Wednesday, October 8, 2008

Have You Ever Had a Paw Paw?

Okaaaaay -- am I the only person who has never heard of this wonder fruit?

On Sunday, we joined our fab neighbors Harriet & Richard to enjoy a Paw Paw. Now, I had never heard of one of these, and truthfully, I was excited to try something new, especially if a lovely glass of wine was involved.

After dutifully showing off the aforementioned fruit, Richard let me play touch-feely with it to see what it was like. It was about 5 inches long and was just a bit thicker than a mango (though not thicker on one end; it was more evenly proportioned). From the outside, it had a distinctive citrus smell and was much softer than I imagined. Here's a picture:

Richard then took the "custard apple" and cut it into quarters while Harriet gathered some spoons. I thought that this would be a little crunchy and apple like, but it was unlike anything I had ever tried before. You really, really had to eat it with a spoon right out of the peel. It was soft and a little squishy, but not in an unpleasant way, plus, it didn't taste citrusy at all. Check out this pic:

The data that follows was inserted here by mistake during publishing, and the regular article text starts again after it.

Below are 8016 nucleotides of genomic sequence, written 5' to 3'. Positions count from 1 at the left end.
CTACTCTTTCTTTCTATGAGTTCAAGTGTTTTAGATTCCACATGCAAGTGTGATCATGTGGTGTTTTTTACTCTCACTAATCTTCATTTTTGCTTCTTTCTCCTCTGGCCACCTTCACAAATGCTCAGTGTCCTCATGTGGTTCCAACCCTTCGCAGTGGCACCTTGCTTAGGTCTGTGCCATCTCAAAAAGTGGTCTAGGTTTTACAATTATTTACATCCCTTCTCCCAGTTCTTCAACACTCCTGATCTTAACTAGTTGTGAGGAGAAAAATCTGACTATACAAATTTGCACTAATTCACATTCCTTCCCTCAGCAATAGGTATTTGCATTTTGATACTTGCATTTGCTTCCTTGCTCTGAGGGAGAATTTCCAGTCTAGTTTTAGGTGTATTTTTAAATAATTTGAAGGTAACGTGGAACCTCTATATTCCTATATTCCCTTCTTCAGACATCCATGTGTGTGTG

There were a few oval, black seeds each about an inch long, but we cast those to the side (Harriet is going to try to grow a paw paw tree -- how cool is that???).
So, does anyone know where you can find a paw paw around here? Harriet and Richard snagged theirs at a farmer's market in VA, but I'd love to find another one of these a little closer to home. Have you tried one? What did you think? I looooove finding cool new ingredients and trying to figure out what to do with them, but this one escapes me. If you want more info, check out the entry on Wikipedia: I pulled the pics from there, so they'll look familiar.
Pawpaw lovers...unite!


smoo said...

They grow as understory trees along local rivers like the Potomac.

Chef Christine said...

Thanks for the link! Harriet just brought two more ripe paw paws over last night and I'm going to try to figure out something to do with them.

The Traveling Willoughbys said...

Hi Christine-

The first responder is correct-they do grow along streams. They also require a bit of shade when they begin to grow and the seeds must remain moist. They need to grow in groves so plan to have about 20 to have a good crop for a family the fall.

If you pick paw paws, be sure you are on land that permits their harvest and removal. National Park Service lands don't allow taking seeds, fruits, flowers...anything from their lands.

They are also called Indiana Banana and Poor Man's Banana. Very tasty treat for the fall! Good luck with the paw paw patch! Enjoy!